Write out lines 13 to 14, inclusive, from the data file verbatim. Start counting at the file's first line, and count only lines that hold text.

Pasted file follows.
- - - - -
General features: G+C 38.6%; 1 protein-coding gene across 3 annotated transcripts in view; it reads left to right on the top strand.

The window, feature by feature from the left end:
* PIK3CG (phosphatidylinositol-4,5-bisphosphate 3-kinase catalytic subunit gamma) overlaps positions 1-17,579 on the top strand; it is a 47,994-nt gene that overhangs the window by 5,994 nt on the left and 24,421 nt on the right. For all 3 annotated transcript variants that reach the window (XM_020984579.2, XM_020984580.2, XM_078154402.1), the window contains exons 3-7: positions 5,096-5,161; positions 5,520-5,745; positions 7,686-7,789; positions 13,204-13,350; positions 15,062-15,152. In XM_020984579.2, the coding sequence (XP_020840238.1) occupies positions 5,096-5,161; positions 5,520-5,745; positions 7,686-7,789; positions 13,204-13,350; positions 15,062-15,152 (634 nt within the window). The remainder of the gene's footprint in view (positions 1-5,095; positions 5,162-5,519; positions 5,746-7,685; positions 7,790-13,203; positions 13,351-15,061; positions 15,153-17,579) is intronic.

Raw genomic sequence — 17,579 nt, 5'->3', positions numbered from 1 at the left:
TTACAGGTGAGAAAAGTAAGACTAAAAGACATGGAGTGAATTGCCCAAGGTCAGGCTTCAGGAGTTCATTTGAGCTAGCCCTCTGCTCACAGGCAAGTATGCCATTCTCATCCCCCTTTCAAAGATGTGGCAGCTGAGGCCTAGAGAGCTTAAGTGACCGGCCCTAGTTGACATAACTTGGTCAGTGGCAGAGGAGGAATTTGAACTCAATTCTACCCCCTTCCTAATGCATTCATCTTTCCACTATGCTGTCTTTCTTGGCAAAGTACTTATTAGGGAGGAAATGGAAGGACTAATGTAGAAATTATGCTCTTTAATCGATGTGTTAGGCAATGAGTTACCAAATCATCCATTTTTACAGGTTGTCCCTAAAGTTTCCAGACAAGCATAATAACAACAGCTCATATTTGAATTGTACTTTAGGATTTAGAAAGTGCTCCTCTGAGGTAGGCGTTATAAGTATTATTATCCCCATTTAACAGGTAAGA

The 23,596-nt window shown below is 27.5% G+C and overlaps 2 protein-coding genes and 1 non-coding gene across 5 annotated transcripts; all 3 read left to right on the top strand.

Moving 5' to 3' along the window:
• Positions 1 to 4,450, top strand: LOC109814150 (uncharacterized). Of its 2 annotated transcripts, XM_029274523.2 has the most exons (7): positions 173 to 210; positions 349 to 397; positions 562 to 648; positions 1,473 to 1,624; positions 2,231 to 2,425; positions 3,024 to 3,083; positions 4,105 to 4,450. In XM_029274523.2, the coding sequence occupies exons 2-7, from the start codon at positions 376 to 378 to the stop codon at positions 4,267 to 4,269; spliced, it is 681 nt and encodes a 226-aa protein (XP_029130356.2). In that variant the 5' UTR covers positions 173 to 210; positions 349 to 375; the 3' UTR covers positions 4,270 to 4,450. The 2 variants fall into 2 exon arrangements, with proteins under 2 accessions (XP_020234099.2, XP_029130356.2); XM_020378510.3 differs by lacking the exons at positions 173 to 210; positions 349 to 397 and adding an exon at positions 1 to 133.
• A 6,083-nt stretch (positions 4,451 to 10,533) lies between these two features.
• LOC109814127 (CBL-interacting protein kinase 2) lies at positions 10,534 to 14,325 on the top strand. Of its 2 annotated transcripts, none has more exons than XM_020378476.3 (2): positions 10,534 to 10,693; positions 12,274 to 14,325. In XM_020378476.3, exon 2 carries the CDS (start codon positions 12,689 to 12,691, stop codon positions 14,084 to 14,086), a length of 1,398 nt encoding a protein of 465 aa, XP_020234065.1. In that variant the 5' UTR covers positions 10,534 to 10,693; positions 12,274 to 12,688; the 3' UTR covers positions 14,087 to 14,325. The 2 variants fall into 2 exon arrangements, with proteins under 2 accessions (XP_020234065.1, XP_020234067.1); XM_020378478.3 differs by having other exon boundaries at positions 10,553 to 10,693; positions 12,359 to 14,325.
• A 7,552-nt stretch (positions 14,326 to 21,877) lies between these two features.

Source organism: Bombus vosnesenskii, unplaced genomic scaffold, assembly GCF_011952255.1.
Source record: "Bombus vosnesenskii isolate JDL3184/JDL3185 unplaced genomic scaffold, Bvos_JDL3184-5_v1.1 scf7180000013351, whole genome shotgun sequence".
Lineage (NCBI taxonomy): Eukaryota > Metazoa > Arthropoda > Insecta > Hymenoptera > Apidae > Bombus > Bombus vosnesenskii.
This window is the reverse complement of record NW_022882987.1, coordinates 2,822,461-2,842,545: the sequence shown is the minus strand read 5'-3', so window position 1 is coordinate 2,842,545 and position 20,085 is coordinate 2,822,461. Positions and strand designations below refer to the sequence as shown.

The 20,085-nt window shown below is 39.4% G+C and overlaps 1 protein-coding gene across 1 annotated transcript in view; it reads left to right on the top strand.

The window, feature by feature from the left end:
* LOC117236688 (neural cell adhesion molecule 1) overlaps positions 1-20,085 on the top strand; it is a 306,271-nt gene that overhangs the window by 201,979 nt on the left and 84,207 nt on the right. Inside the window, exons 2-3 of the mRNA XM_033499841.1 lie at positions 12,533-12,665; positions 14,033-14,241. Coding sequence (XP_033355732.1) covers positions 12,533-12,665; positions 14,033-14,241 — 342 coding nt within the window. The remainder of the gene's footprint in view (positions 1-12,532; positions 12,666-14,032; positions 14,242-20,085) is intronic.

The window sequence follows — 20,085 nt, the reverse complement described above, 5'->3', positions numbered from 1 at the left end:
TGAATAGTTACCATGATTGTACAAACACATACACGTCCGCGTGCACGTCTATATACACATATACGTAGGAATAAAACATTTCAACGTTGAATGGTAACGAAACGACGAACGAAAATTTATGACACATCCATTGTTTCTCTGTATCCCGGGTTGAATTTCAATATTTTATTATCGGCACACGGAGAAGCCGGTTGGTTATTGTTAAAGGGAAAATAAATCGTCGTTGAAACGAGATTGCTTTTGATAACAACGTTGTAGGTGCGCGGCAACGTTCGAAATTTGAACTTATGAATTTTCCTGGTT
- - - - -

Source record: "Bombus vosnesenskii isolate JDL3184/JDL3185 unplaced genomic scaffold, Bvos_JDL3184-5_v1.1 scf7180000013351, whole genome shotgun sequence".
Lineage (NCBI taxonomy): Eukaryota > Metazoa > Arthropoda > Insecta > Hymenoptera > Apidae > Bombus > Bombus vosnesenskii.